Obsession: The scarf 01.04.17

scarves debika ray

High fashion might represent the ultimate luxury for some of us, but the endless possibilities offered by an unstitched length of fabric is far more liberating, writes Debika Ray

The invention of the sewing machine in 1790 may have brought affordable tailored fashion to the masses, but haute couture remains the ultimate luxury for western consumers. In the hierarchy of style, outfits moulded to the exact contours of your body by a singular visionary designer are valued most; the more structured and customised your clothing, the better.

I’ve long taken greater pleasure in garments that impose no such restrictions. A single, unstitched length of fabric – draped, wrapped and folded by a wearer – has endless possibilities. In Myanmar, Malaysia, Sri Lanka, Madagascar and the Arabian Peninsula, a garment known variously as a longyi, lungi, lamba or sarong is wrapped around the waist – the depth of the fold, length of the hemline or height of the waist changing with the fashion of the day. When the bottom is folded upwards and pleated – as in India, Bangladesh and Nepal – it’s a dhoti, while women across the Himalayas wear a longer length much like a full-length dress.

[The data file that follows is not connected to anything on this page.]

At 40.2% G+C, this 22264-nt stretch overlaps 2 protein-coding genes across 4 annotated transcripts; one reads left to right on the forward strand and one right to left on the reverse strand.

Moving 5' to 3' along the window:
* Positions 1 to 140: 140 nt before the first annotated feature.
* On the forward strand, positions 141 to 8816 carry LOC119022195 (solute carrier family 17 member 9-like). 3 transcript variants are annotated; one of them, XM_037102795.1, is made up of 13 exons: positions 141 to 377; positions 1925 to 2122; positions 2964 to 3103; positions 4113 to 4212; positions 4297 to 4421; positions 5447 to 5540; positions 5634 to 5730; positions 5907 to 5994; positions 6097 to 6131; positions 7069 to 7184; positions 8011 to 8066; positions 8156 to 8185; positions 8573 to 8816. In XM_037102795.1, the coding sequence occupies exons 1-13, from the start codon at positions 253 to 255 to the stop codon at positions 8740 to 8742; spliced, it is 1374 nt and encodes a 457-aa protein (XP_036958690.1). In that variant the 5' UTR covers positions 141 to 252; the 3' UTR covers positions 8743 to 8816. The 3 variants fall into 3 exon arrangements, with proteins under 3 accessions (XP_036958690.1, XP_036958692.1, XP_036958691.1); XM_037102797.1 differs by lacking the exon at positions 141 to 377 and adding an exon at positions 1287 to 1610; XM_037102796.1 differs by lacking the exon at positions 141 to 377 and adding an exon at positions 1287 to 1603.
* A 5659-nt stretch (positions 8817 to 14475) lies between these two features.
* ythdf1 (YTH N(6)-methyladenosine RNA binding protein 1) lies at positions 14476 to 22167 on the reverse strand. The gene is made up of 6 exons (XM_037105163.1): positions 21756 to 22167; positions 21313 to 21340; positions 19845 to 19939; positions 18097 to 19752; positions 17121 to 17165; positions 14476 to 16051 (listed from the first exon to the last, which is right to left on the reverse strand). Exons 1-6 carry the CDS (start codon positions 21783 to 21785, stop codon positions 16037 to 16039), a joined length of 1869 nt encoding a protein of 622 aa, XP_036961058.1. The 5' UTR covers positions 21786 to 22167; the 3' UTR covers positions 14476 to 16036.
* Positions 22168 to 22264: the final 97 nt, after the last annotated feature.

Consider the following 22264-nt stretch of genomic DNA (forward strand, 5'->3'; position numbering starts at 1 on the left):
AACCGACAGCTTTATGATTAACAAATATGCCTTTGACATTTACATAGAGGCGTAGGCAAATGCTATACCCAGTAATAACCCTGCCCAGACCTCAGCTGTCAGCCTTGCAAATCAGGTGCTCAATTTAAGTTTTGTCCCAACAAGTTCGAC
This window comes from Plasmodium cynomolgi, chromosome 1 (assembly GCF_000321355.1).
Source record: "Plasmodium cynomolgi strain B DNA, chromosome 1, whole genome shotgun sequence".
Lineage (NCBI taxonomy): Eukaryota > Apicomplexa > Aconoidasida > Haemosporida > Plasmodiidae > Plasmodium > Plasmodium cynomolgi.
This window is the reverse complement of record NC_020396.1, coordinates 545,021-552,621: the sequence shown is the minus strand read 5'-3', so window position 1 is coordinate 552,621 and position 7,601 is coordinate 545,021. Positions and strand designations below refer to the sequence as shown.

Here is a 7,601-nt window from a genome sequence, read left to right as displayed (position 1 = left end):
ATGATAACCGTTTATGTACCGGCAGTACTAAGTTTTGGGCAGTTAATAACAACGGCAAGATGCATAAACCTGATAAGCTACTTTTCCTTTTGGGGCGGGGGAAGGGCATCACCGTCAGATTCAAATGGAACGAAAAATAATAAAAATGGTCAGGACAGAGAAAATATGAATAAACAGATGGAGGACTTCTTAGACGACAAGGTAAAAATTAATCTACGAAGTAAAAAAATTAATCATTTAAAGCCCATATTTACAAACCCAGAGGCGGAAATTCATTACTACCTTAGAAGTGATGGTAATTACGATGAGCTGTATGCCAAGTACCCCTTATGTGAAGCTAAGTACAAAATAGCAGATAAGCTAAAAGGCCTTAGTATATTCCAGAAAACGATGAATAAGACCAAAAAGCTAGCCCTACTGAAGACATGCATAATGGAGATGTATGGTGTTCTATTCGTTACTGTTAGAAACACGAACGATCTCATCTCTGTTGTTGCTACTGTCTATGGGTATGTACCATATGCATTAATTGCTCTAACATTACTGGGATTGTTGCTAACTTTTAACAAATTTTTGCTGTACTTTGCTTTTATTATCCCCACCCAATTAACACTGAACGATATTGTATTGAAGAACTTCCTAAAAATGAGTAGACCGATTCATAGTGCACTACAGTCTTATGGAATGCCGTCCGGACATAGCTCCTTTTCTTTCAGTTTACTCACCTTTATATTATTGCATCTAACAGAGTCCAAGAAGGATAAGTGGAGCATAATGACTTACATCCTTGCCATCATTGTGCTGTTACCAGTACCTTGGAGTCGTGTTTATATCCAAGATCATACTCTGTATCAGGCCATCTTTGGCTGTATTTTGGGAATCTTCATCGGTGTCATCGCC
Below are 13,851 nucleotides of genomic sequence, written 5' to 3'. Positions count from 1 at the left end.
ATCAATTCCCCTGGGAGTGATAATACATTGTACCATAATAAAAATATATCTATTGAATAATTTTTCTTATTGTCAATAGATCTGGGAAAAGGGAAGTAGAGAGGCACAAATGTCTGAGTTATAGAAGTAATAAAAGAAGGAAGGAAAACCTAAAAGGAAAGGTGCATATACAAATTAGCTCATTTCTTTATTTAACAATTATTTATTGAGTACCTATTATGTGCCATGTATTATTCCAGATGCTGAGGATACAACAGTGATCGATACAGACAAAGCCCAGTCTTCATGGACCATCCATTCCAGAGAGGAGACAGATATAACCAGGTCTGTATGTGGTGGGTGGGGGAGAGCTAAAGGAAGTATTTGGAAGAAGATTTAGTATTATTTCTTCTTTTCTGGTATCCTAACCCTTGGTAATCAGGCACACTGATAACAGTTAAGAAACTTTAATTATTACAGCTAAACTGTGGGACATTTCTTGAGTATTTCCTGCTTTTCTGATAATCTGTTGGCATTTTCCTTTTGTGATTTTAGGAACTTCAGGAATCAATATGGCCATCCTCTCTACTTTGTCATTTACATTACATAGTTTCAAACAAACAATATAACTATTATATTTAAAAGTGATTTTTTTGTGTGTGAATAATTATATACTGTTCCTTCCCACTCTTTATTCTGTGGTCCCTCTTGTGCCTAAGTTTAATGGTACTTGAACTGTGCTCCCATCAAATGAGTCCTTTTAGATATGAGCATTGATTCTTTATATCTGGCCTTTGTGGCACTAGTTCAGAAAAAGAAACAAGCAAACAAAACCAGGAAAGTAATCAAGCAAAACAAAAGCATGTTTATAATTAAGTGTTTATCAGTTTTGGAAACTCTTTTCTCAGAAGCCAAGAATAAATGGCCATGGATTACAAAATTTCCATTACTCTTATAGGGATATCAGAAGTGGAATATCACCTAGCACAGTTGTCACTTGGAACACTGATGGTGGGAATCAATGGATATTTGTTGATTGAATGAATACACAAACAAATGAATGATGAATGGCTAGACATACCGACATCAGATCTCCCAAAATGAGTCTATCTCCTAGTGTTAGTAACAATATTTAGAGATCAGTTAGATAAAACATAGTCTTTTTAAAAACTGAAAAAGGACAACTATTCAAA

Untailored garments reflect politics and social hierarchies like any other form of fashion. In West Africa, the extravagance of a wrapper reveals a wearer’s social status, while in Asia and the Middle East, the turban has long been a symbol of nobility and power or community affiliation. For women a cloth draped around the head is, depending on who you ask, a symbol of religious devotion, modesty, political defiance, empowerment or patriarchal oppression.

And yet, unstructured garments also represent a break from the unsatisfying compromise that off-the-peg outfits force upon us – the choice between a few options based on statistically average measurements no matter what your body shape, and the obligation to look, each season, how someone else intended. Up to eight metres long, the sari is worn by women of all ages, sizes and classes across south Asia: at special occasions and while sleeping, in offices and while working outdoors. A recent digital project by design agency Border & Fall, documented 84 distinct ways in which to wear one. My treasured collection of scarves and shawls is a nod to the creative potential of a simple length of fabric.

This article first appeared in Icon 167



Debika Ray


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